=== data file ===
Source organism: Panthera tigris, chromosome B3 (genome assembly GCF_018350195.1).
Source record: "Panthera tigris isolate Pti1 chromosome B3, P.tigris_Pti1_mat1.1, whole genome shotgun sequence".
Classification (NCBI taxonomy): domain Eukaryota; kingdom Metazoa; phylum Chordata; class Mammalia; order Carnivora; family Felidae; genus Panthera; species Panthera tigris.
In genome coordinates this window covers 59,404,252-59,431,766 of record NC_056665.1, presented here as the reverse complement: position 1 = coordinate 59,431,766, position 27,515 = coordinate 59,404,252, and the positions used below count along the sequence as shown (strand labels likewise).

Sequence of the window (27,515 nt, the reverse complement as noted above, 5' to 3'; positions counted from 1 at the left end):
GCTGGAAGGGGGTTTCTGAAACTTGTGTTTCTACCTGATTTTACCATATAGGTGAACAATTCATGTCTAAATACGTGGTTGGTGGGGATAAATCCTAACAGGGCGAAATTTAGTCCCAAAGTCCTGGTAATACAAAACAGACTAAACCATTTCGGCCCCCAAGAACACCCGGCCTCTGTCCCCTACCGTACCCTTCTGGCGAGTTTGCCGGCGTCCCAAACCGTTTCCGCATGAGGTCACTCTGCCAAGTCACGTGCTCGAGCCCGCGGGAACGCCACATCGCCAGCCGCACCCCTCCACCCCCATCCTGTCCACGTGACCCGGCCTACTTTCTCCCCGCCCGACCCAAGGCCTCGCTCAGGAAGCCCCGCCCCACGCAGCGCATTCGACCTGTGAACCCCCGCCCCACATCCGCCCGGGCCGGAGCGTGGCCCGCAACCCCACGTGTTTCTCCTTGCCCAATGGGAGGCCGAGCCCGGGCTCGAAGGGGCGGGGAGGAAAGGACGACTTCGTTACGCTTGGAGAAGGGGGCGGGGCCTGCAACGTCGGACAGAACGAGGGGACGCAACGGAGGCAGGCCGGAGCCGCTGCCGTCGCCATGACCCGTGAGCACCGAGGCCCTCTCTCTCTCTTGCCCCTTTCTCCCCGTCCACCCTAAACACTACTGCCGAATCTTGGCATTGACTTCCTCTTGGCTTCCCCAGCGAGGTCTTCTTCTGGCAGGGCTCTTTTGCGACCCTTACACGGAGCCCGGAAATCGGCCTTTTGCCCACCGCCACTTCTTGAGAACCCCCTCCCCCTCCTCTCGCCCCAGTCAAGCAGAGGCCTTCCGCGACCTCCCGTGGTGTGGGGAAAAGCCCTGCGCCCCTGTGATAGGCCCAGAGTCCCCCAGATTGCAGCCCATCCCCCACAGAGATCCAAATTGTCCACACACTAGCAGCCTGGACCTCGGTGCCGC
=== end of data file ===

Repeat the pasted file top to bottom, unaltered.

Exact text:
Source organism: Panthera tigris, chromosome B3 (genome assembly GCF_018350195.1).
Source record: "Panthera tigris isolate Pti1 chromosome B3, P.tigris_Pti1_mat1.1, whole genome shotgun sequence".
Classification (NCBI taxonomy): domain Eukaryota; kingdom Metazoa; phylum Chordata; class Mammalia; order Carnivora; family Felidae; genus Panthera; species Panthera tigris.
In genome coordinates this window covers 59,404,252-59,431,766 of record NC_056665.1, presented here as the reverse complement: position 1 = coordinate 59,431,766, position 27,515 = coordinate 59,404,252, and the positions used below count along the sequence as shown (strand labels likewise).

Sequence of the window (27,515 nt, the reverse complement as noted above, 5' to 3'; positions counted from 1 at the left end):
GCTGGAAGGGGGTTTCTGAAACTTGTGTTTCTACCTGATTTTACCATATAGGTGAACAATTCATGTCTAAATACGTGGTTGGTGGGGATAAATCCTAACAGGGCGAAATTTAGTCCCAAAGTCCTGGTAATACAAAACAGACTAAACCATTTCGGCCCCCAAGAACACCCGGCCTCTGTCCCCTACCGTACCCTTCTGGCGAGTTTGCCGGCGTCCCAAACCGTTTCCGCATGAGGTCACTCTGCCAAGTCACGTGCTCGAGCCCGCGGGAACGCCACATCGCCAGCCGCACCCCTCCACCCCCATCCTGTCCACGTGACCCGGCCTACTTTCTCCCCGCCCGACCCAAGGCCTCGCTCAGGAAGCCCCGCCCCACGCAGCGCATTCGACCTGTGAACCCCCGCCCCACATCCGCCCGGGCCGGAGCGTGGCCCGCAACCCCACGTGTTTCTCCTTGCCCAATGGGAGGCCGAGCCCGGGCTCGAAGGGGCGGGGAGGAAAGGACGACTTCGTTACGCTTGGAGAAGGGGGCGGGGCCTGCAACGTCGGACAGAACGAGGGGACGCAACGGAGGCAGGCCGGAGCCGCTGCCGTCGCCATGACCCGTGAGCACCGAGGCCCTCTCTCTCTCTTGCCCCTTTCTCCCCGTCCACCCTAAACACTACTGCCGAATCTTGGCATTGACTTCCTCTTGGCTTCCCCAGCGAGGTCTTCTTCTGGCAGGGCTCTTTTGCGACCCTTACACGGAGCCCGGAAATCGGCCTTTTGCCCACCGCCACTTCTTGAGAACCCCCTCCCCCTCCTCTCGCCCCAGTCAAGCAGAGGCCTTCCGCGACCTCCCGTGGTGTGGGGAAAAGCCCTGCGCCCCTGTGATAGGCCCAGAGTCCCCCAGATTGCAGCCCATCCCCCACAGAGATCCAAATTGTCCACACACTAGCAGCCTGGACCTCGGTGCCGC